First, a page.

There’s an artistic philosophy that says you should draw what you can’t write, and write what you can’t draw. As far as I can tell, each of the illustrations here are direct representations of the text, although the association can be hard to find sometimes.

The maps, however, are truly wonderful, done in that artsy-Maze of the Blue Medusa/Vornheim way of writing location names and information directly on top of the location in question. Once again, not a single thing is sacrificed in the name of immediate readability, and yet the information given is vague enough to players that I wouldn’t feel I was giving anything away by printing out the maps and laying them in the center of the table.

The town of Opeth. No patterns in the ivy to be found.


Ah, herein lies the rub. Everything in an RPG — the layout, art, maps, medium — are in service to the almighty Play. And despite everything, I can’t see myself running this successfully without making my own changes.

Remember when I said that PCs will probably not engage with Opeth? Well, short of locking them in, Resident Evil 4 style, there’s really nothing of interest to them here. Faux Pas tries to ameliorate this by recommending the GM place an important NPC in the town, but immediately hamstrings that idea by suggesting that they’ve already popped by the time the PCs arrive. If your PCs are anything like mine — wary, battle-scarred, distrustful — they will undoubtedly walk into a town full of raving-but-not-immediately violent psychopaths before immediately turning around and walking out. Assuming they don’t do that, the only way to proceed with the adventure is to jump into the town well and swim 15′ down to enter a narrow passage that leads to a dungeon. This is inconceivable unless the NPCs guide them to do it, and they’re all too loony to make that connection.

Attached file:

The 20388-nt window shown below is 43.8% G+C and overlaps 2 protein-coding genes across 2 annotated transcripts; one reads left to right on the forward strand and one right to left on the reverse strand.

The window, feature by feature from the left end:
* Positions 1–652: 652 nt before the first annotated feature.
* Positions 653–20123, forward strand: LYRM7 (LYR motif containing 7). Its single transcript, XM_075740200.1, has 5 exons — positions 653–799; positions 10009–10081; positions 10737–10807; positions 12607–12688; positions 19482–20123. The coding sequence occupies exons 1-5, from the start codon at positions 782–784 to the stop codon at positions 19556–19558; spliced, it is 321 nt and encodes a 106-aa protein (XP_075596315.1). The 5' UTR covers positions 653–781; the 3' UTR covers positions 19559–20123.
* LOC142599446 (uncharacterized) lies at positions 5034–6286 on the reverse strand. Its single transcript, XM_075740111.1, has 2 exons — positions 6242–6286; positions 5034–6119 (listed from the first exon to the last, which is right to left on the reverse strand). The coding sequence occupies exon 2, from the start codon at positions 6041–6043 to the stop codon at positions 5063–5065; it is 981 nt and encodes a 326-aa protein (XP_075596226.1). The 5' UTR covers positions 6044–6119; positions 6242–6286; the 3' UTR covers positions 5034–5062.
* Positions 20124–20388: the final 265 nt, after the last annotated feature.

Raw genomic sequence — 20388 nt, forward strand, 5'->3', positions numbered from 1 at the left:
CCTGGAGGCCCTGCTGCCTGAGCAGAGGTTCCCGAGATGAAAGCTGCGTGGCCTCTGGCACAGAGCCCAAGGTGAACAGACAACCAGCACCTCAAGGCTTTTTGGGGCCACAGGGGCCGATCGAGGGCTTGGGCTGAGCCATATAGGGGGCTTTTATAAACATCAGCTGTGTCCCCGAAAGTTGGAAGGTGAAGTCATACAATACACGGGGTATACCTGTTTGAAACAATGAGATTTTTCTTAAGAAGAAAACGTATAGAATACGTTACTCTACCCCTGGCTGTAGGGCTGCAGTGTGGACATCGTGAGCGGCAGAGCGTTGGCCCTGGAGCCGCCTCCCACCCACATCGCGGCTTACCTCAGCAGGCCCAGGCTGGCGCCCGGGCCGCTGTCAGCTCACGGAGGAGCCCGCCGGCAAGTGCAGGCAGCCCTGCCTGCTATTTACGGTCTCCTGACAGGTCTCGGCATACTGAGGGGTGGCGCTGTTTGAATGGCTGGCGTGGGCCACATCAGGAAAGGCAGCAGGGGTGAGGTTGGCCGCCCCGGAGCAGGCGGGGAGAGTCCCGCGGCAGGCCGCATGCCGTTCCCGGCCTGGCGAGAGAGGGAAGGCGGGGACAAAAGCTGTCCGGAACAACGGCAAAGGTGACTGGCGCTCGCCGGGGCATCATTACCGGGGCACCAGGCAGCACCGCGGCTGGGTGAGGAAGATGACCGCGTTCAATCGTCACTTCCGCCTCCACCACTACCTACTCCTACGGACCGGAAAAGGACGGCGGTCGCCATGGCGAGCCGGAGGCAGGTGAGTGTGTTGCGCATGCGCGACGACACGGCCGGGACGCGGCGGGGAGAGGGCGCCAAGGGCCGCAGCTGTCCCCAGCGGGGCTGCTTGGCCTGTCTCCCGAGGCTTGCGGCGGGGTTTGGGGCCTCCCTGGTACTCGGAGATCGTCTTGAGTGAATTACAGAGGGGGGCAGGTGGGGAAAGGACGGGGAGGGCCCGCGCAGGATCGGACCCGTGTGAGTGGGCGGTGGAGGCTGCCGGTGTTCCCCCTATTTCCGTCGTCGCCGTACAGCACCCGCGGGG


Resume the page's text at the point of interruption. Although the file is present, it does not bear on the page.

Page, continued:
It’s a crying shame, too, because I think the dungeon is one of the best-designed areas here. It turns in on itself and plays with verticality like the best of the old-school dungeoncrawls, and the payoff at the end is legitimately very interesting. But for the dungeon to work as an area of interest, it has to be seen as significantly different from the surrounding areas. And while there are a few encounters and NPCs that will vaguely hint at something interesting being in the well, they’re lost in the chaos of other NPCs that will just as easily point the party in the direction of the Castle or Church, areas of definite interest but no plot significance.

Faux Pas: A Good Idea Faithfully Presented

What this leaves us with is a conundrum: should Faux Pas be judged as a module, or as a supplement? As a module, it is hard to recommend as-written: outside of the initial reveal, there is little to keep any but the most do-good heroes from leaving, and even less to lead them to meaningful progress. As a supplement, it sets the stage for a very interesting idea and presents a unique setting that can be adapted to ensure that idea is seen through to its conclusion, albeit with some necessary tinkering on the part of the GM.

I look forward to seeing more from Team Hocus. There’s a lot to love about Faux Pas, and given that this is their first attempt (collaboratively) they’ve produce quite a fun little product. I’ll probably run it with my group, adjusted ever so slightly: a backdoor route to the dungeon from the church or a trail of yellow slime coating the inside of the well should be all it needs to go down smooth.

Faux Pas is available as a watermarked PDF for $4.00 from RPGNow. Have you read it, or run it yourself? Let us know in the comments what you think of it.